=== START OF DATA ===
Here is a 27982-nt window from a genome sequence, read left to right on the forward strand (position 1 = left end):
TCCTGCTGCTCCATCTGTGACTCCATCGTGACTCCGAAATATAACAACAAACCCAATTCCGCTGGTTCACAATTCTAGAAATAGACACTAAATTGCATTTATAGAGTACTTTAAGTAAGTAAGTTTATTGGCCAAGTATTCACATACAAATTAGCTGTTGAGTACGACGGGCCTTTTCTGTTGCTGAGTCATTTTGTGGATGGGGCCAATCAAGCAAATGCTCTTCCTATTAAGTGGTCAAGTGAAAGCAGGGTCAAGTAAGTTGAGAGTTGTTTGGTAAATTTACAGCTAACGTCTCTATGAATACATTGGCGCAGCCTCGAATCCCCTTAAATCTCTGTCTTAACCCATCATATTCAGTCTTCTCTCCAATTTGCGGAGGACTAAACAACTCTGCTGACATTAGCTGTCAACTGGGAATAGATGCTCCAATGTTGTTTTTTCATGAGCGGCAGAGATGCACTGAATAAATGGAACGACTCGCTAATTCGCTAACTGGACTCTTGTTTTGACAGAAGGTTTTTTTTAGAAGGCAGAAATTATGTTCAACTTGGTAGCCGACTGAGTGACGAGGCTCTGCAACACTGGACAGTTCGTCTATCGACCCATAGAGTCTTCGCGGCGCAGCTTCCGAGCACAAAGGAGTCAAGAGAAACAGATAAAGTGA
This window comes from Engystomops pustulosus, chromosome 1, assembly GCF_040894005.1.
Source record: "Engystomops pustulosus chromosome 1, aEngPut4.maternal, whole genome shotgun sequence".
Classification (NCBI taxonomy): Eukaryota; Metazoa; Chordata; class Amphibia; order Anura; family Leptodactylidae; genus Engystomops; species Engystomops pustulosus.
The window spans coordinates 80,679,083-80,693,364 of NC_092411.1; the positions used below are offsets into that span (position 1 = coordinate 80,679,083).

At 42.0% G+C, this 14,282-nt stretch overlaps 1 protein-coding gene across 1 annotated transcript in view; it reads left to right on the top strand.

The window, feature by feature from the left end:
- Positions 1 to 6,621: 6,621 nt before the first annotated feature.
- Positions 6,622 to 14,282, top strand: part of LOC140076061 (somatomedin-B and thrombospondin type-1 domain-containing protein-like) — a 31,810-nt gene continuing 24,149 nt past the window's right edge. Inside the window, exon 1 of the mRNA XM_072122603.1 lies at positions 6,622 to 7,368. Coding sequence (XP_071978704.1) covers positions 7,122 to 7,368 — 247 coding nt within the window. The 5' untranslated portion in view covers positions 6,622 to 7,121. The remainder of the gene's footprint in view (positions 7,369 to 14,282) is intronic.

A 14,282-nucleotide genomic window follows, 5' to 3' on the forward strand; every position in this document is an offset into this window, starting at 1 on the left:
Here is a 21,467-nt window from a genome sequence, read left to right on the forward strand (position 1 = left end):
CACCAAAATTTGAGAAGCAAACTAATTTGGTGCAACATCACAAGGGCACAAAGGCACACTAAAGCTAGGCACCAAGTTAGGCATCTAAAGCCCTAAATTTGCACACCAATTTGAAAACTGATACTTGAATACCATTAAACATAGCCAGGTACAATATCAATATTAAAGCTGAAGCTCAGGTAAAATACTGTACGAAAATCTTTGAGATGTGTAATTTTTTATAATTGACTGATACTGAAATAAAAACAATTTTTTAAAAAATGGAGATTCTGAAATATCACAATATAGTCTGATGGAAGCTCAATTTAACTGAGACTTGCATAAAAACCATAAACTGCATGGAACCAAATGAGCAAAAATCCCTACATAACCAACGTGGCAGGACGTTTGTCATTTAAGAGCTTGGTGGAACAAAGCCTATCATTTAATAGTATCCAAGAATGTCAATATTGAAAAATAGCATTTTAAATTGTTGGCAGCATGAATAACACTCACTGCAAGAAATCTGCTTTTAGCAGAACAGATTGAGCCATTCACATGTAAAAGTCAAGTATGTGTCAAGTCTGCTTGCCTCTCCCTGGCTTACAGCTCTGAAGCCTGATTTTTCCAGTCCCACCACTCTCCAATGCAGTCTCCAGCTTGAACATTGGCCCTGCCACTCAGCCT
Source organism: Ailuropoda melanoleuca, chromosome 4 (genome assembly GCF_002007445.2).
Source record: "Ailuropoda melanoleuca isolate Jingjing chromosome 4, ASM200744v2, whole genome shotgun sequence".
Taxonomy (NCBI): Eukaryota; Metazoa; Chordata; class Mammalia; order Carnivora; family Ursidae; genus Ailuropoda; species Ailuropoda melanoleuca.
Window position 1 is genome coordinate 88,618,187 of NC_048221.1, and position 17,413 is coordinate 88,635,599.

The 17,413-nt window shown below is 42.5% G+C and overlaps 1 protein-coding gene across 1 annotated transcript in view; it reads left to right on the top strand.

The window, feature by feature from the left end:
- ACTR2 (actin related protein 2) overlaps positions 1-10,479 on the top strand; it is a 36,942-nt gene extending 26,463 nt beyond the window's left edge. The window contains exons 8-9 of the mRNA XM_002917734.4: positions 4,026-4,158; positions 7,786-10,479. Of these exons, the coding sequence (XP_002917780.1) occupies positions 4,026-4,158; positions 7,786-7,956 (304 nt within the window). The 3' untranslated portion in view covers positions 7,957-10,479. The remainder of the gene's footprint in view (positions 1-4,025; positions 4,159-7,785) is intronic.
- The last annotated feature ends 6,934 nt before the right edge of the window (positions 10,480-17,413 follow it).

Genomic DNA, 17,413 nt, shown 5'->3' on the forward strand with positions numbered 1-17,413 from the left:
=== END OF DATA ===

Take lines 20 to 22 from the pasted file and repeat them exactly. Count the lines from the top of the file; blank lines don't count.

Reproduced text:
- ACTR2 (actin related protein 2) overlaps positions 1-10,479 on the top strand; it is a 36,942-nt gene extending 26,463 nt beyond the window's left edge. The window contains exons 8-9 of the mRNA XM_002917734.4: positions 4,026-4,158; positions 7,786-10,479. Of these exons, the coding sequence (XP_002917780.1) occupies positions 4,026-4,158; positions 7,786-7,956 (304 nt within the window). The 3' untranslated portion in view covers positions 7,957-10,479. The remainder of the gene's footprint in view (positions 1-4,025; positions 4,159-7,785) is intronic.
- The last annotated feature ends 6,934 nt before the right edge of the window (positions 10,480-17,413 follow it).

Genomic DNA, 17,413 nt, shown 5'->3' on the forward strand with positions numbered 1-17,413 from the left: